September is PCOS Awareness Month. If you have polycystic ovary syndrome (PCOS), you likely know just how frustrating the symptoms can be - from acne, facial hair, and stubborn weight gain, to fatigue, brain fog, and anxiety.
Many women with PCOS also experience absent or irregular periods due to a lack of ovulation, which can make getting pregnant harder. PCOS is one of the most common causes of infertility in women, and in fact, the condition impacts about 1 in 10 women. For those who do ovulate with PCOS, lengthy cycles mean that ovulation occurs later in a cycle. OvuCore helps you know exactly what is going on with your cycle and take back control of your fertility. If you're working with a specialist or you plan to, the OvuSense Pro subscription can also help screen for common fertility issues and monitor any medication or treatment you receive.
When it comes to managing your PCOS symptoms, simple dietary and lifestyle changes can make a big improvement and is the first line treatment in managing PCOS. All of the information out there can be confusing, but this blog will outline some of the sustainable and natural long-term strategies that Registered Nutritionist Kirsten Oddy recommends implementing into your daily lifestyle.
Blood Sugar Balance
With an estimated 50-90% of women with PCOS manifesting insulin resistance, focusing on balancing your blood sugar levels through your diet is key.
This is a foundational step that I take each of my clients through and these principles alone can be transformative. Most women notice increased energy levels, reduced cravings, and even weight loss, just from focusing on blood sugar balance.
Here are my two top tips for blood sugar balance to get you started:
- Never skip breakfast and make sure you’re eating within 30-60 minutes of waking
- Eat a breakfast rich in proteins, fats, and fiber - something savory like eggs and vegetables is a winner
Focus on Anti-Inflammatory Foods
There’s almost always an element of inflammation driving PCOS, and this can worsen a lot of those annoying symptoms like fatigue, brain fog, acne, and more. Overeating sugar and processed foods and drinking too much alcohol can contribute to poor health and inflammation within the body.
However, instead of focusing too much of our attention on exclusion, I prefer to focus on inclusion. Once you’re increasing your abundance of these delicious, nourishing foods, there won’t be space for too many processed foods - plus when you notice how great you feel, you won’t want them either.
Here are 3 anti-inflammatory foods that can be introduced into your diet straight away:
- A variety of colorful vegetables and fruits at every meal
- Good quality healthy fats such as olive oil and avocados
- Omega 3 from oily fish like salmon or mackerel
If you’re interested in checking out a resource, my FREE 5 Day PCOS Meal Plan incorporates the above and is a great resource to get you started on your PCOS health journey:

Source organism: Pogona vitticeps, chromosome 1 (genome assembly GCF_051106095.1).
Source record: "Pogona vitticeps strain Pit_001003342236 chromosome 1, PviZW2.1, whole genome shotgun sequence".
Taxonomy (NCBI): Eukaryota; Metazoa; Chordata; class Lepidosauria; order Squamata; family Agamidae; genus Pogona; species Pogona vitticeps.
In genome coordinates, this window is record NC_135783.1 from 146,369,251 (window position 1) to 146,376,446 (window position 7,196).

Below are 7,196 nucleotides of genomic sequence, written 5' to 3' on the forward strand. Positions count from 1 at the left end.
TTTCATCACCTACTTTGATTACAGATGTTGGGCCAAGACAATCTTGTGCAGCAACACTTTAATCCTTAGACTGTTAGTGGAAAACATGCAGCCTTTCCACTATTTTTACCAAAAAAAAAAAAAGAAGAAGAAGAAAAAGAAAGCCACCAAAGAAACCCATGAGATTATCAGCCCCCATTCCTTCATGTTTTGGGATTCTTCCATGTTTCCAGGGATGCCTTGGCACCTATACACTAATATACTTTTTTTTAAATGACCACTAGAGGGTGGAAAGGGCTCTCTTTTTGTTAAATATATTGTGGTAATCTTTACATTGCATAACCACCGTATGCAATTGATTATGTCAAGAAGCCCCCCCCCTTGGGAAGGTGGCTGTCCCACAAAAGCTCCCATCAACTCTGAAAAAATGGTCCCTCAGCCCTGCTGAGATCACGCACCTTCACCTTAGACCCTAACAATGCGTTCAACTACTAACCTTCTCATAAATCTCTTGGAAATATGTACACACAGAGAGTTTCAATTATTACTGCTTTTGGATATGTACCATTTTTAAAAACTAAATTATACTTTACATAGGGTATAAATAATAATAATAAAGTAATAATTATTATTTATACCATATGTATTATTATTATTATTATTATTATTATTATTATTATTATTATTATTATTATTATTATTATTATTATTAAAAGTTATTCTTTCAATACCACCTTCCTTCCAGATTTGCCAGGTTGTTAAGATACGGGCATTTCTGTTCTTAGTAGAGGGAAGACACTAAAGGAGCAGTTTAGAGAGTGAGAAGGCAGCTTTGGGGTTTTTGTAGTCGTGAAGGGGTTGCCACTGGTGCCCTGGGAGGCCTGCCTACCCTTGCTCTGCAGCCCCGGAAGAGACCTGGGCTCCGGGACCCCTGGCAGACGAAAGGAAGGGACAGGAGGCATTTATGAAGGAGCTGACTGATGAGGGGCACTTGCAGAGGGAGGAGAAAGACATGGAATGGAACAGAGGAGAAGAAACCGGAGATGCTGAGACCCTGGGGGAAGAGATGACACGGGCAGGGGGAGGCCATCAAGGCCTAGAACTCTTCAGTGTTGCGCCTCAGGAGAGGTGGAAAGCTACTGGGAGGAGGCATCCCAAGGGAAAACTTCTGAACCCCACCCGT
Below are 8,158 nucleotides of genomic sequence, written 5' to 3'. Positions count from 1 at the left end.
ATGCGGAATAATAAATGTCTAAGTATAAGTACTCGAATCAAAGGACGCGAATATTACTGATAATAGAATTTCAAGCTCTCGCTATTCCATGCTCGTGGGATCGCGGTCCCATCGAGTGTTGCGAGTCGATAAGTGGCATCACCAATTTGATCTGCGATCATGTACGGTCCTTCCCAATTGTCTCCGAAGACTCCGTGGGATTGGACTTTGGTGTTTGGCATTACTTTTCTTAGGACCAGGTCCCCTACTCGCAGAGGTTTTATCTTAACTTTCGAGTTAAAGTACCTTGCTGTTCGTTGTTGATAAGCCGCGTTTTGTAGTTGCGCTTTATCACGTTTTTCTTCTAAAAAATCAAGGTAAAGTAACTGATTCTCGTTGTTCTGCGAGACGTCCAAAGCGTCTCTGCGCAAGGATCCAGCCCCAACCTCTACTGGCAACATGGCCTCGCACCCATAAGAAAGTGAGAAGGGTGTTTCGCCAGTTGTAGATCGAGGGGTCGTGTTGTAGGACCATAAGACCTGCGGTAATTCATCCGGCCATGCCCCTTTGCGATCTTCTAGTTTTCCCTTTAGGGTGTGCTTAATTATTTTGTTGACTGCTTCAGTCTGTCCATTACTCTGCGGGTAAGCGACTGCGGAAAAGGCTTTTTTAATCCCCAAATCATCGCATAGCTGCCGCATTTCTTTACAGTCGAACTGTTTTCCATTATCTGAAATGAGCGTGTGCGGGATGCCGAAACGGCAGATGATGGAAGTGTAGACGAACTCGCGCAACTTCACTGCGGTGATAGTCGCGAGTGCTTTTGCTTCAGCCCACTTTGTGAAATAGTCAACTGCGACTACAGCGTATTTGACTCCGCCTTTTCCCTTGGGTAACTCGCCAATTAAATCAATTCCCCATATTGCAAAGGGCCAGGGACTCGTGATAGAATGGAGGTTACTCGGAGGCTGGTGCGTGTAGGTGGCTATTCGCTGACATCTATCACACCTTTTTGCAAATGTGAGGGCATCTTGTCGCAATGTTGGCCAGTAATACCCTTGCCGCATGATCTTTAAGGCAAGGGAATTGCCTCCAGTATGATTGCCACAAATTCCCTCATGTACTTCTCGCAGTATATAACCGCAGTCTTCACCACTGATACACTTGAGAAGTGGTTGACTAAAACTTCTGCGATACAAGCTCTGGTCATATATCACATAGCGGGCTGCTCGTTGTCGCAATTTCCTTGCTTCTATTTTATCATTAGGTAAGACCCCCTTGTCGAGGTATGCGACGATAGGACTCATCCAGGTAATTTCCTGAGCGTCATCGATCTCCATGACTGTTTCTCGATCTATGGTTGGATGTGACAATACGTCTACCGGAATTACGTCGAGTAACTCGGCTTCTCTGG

Look After Your Gut
The gut plays a crucial role in PCOS and therefore ensuring it is functioning optimally is an important step in any PCOS program. It’s also important to note that you don’t need to have gut health symptoms to have sub-optimal gut function.
The gut has many functions, but some of the ways it is important for PCOS include:
- The facilitation of the digestion and absorption of nutrients from food
- Its contribution to the regulation of oestrogen
- Specific bacterias that link to insulin resistance, inflammation, and more
When it comes to your gut, it can get complicated, and even a simple probiotic can flare symptoms for some. The number one thing that everyone can benefit from though, is mindful eating.
Mindful eating is the practice of eating your food slowly and with intention. Sit down at a table with no distractions, and put your knife and fork down between each mouthful to ensure you chew your food slowly and thoroughly.
Opt for Low-Impact and Strength-Based Exercises
Low-impact exercise is a great way to get the body moving without leaving you feeling drained. This could be yoga, cycling, swimming, dancing, or brisk walking.
When it comes to strength-based exercises, studies show that just 2-3 strength training sessions per week can reduce insulin resistance.
If you’re new to exercising or have any other pre-existing health conditions then make sure you always consult with your doctor and work with a trained fitness professional.
It’s safe to say we all know that we should get between 7-9 hours of sleep per night. However, getting adequate sleep is so much more important for women with PCOS. Here are two reasons why:
- Sleep deprivation can lead to a spike in ghrelin – our hunger hormone – and could contribute to increased hunger and cravings the next day. Sleep deprivation can also mess with the hormone Leptin, which regulates appetite. This could worsen something that women with PCOS already struggle with.
- Poor sleep is enough to put you into an insulin-resistant state the next day, which means your blood sugars are going to be much more reactive to the food you’re eating.
I always recommend that my clients aim for a minimum of 8-9 hours of sleep per night. Try it and you will be sure to notice the difference!
Work with a PCOS Nutritionist
Lastly, it’s important to remember that there isn’t a one-size fits all approach when it comes to managing your PCOS - every woman is different and will present with a different set of symptoms.
If you’ve been struggling with your symptoms for some time, or need some guidance and support on your journey, then working with a PCOS specialist nutritionist is worthwhile and can help you reach your goals effectively.
If this is something you’d like to explore then you can read more about how I can help you as a PCOS Nutritionist. I offer a complimentary discovery call where we can get to know each other and I can answer any questions you may have.
About Kirsten Oddy